newbie question about exposure

Discussion in 'Beyond the Basics' started by tony99, Jan 13, 2004.

  1. tony99

    tony99 TPF Noob!

    Jan 9, 2004
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    i'm new to photography, but I have questions about aperture, shutter speed , f-stop, and spot metering.

    I know aperture is the opening that lets light pass and smaller the aperture bigger the light pass the lower the depth field.

    shutter speed basically how quickly a picture is taken.

    I also know that both aperture and shutter speed makes exposure. But where I am very confused is the f-stop and spot metering

    f-stop has to do with aperture and zoom but i really don't know.

    also in my SLR I have a spot metering and I was reading it has to do with tone. i.e people wanting to take sunset photo take spot metering of a sky the move to the sun to take the picutre.

    my really question is what is f-stop and spot-metering and how do they affect exposure?

    thank you.

  2. ksmattfish

    ksmattfish Now 100% DC - not as cool as I once was, but still

    Aug 25, 2003
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    Lawrence, KS
    Can others edit my Photos:
    Photos NOT OK to edit

    f/stop is how aperture size is noted. It's not just about how big the hole is, it's how big is it in comparison to lens focal length.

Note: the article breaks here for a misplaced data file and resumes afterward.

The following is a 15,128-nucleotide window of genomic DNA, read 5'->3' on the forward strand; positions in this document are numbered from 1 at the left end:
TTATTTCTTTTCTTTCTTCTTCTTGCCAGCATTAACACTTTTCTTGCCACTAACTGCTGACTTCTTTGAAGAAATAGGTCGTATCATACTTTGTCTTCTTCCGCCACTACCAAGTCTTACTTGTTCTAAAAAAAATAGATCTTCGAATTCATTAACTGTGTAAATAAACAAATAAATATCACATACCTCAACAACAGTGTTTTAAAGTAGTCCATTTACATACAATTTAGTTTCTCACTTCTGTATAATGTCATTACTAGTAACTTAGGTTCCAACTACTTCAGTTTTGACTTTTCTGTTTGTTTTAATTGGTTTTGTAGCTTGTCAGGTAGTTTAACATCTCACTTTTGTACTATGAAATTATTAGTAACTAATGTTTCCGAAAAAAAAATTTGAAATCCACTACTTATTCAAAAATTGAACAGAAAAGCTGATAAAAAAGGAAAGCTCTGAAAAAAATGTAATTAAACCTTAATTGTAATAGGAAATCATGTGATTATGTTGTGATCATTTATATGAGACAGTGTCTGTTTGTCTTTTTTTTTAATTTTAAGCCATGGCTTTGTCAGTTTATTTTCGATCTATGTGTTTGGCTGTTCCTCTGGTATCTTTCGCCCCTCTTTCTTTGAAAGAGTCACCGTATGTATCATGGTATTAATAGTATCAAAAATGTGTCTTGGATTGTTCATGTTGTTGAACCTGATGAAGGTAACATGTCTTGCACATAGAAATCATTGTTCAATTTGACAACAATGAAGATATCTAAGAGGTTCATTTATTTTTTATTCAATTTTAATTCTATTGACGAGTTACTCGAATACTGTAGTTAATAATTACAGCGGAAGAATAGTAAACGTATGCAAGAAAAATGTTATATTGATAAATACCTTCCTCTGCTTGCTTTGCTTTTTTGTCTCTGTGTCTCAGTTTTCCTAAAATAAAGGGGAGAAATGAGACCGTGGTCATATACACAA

F/# = lens focal length divided by actual aperture size.

    So if you have a 28-200 zoom lens set at 200mm, and the aperture size is 50mm, then the f/stop is f/4 (200/50=4). If the lens is at 28mm, and the aperture is 7mm wide, then the aperture is also f/4 (28/7=4).

    A spot meter works the same way as any reflected light meter, it just is able to measure a smaller area of the scene. It is used to check light levels in specific areas of the scene.

    You probably have matrix, center weighted, and spot metering in your camera. Matrix metering meters the entire scene, but it gives more importance to certain parts (such as the center). Center weighted meters what is in the center of the view screen. Spot meter does the same, but it measures a smaller area.

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